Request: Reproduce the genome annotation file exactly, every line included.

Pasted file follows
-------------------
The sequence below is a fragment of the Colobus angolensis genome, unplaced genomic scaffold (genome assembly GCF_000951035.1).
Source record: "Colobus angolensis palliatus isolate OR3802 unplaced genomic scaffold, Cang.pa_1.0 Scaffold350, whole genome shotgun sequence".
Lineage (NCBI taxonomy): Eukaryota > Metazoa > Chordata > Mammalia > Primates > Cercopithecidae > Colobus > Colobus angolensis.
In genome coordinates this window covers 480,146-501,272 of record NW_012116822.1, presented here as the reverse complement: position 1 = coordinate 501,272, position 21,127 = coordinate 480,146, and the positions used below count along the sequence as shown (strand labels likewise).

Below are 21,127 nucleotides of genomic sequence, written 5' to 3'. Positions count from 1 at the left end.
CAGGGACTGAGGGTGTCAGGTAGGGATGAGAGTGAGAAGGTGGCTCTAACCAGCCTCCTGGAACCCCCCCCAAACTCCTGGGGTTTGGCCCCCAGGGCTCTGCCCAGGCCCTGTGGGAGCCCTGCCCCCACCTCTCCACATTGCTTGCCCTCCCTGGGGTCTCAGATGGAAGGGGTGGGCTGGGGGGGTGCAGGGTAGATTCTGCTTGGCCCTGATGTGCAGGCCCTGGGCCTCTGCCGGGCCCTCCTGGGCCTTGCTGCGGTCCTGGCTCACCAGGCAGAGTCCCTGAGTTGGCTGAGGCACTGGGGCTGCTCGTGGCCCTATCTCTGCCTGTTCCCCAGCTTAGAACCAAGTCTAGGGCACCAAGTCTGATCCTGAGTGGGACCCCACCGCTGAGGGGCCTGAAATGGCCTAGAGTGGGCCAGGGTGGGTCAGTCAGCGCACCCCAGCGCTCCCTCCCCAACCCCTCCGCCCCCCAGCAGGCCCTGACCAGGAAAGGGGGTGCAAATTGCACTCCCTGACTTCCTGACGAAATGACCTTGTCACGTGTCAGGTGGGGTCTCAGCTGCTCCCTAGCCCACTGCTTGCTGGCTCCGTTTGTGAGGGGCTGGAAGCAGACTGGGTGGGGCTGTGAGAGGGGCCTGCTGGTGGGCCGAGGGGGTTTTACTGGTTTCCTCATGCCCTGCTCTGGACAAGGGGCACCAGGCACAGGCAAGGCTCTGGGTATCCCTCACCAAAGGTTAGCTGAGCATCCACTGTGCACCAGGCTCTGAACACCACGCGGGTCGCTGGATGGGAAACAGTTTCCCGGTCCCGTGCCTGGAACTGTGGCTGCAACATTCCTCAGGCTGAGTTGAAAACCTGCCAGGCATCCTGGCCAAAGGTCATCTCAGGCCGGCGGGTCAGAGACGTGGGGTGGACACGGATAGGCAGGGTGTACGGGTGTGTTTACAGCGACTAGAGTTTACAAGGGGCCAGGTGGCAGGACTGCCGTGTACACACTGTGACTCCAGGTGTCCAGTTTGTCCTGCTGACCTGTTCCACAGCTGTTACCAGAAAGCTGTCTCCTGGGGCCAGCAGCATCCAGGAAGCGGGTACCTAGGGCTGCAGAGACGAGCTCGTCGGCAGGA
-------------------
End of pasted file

The sequence below is a fragment of the Colobus angolensis genome, unplaced genomic scaffold (genome assembly GCF_000951035.1).
Source record: "Colobus angolensis palliatus isolate OR3802 unplaced genomic scaffold, Cang.pa_1.0 Scaffold350, whole genome shotgun sequence".
Lineage (NCBI taxonomy): Eukaryota > Metazoa > Chordata > Mammalia > Primates > Cercopithecidae > Colobus > Colobus angolensis.
In genome coordinates this window covers 480,146-501,272 of record NW_012116822.1, presented here as the reverse complement: position 1 = coordinate 501,272, position 21,127 = coordinate 480,146, and the positions used below count along the sequence as shown (strand labels likewise).

Below are 21,127 nucleotides of genomic sequence, written 5' to 3'. Positions count from 1 at the left end.
CAGGGACTGAGGGTGTCAGGTAGGGATGAGAGTGAGAAGGTGGCTCTAACCAGCCTCCTGGAACCCCCCCCAAACTCCTGGGGTTTGGCCCCCAGGGCTCTGCCCAGGCCCTGTGGGAGCCCTGCCCCCACCTCTCCACATTGCTTGCCCTCCCTGGGGTCTCAGATGGAAGGGGTGGGCTGGGGGGGTGCAGGGTAGATTCTGCTTGGCCCTGATGTGCAGGCCCTGGGCCTCTGCCGGGCCCTCCTGGGCCTTGCTGCGGTCCTGGCTCACCAGGCAGAGTCCCTGAGTTGGCTGAGGCACTGGGGCTGCTCGTGGCCCTATCTCTGCCTGTTCCCCAGCTTAGAACCAAGTCTAGGGCACCAAGTCTGATCCTGAGTGGGACCCCACCGCTGAGGGGCCTGAAATGGCCTAGAGTGGGCCAGGGTGGGTCAGTCAGCGCACCCCAGCGCTCCCTCCCCAACCCCTCCGCCCCCCAGCAGGCCCTGACCAGGAAAGGGGGTGCAAATTGCACTCCCTGACTTCCTGACGAAATGACCTTGTCACGTGTCAGGTGGGGTCTCAGCTGCTCCCTAGCCCACTGCTTGCTGGCTCCGTTTGTGAGGGGCTGGAAGCAGACTGGGTGGGGCTGTGAGAGGGGCCTGCTGGTGGGCCGAGGGGGTTTTACTGGTTTCCTCATGCCCTGCTCTGGACAAGGGGCACCAGGCACAGGCAAGGCTCTGGGTATCCCTCACCAAAGGTTAGCTGAGCATCCACTGTGCACCAGGCTCTGAACACCACGCGGGTCGCTGGATGGGAAACAGTTTCCCGGTCCCGTGCCTGGAACTGTGGCTGCAACATTCCTCAGGCTGAGTTGAAAACCTGCCAGGCATCCTGGCCAAAGGTCATCTCAGGCCGGCGGGTCAGAGACGTGGGGTGGACACGGATAGGCAGGGTGTACGGGTGTGTTTACAGCGACTAGAGTTTACAAGGGGCCAGGTGGCAGGACTGCCGTGTACACACTGTGACTCCAGGTGTCCAGTTTGTCCTGCTGACCTGTTCCACAGCTGTTACCAGAAAGCTGTCTCCTGGGGCCAGCAGCATCCAGGAAGCGGGTACCTAGGGCTGCAGAGACGAGCTCGTCGGCAGGA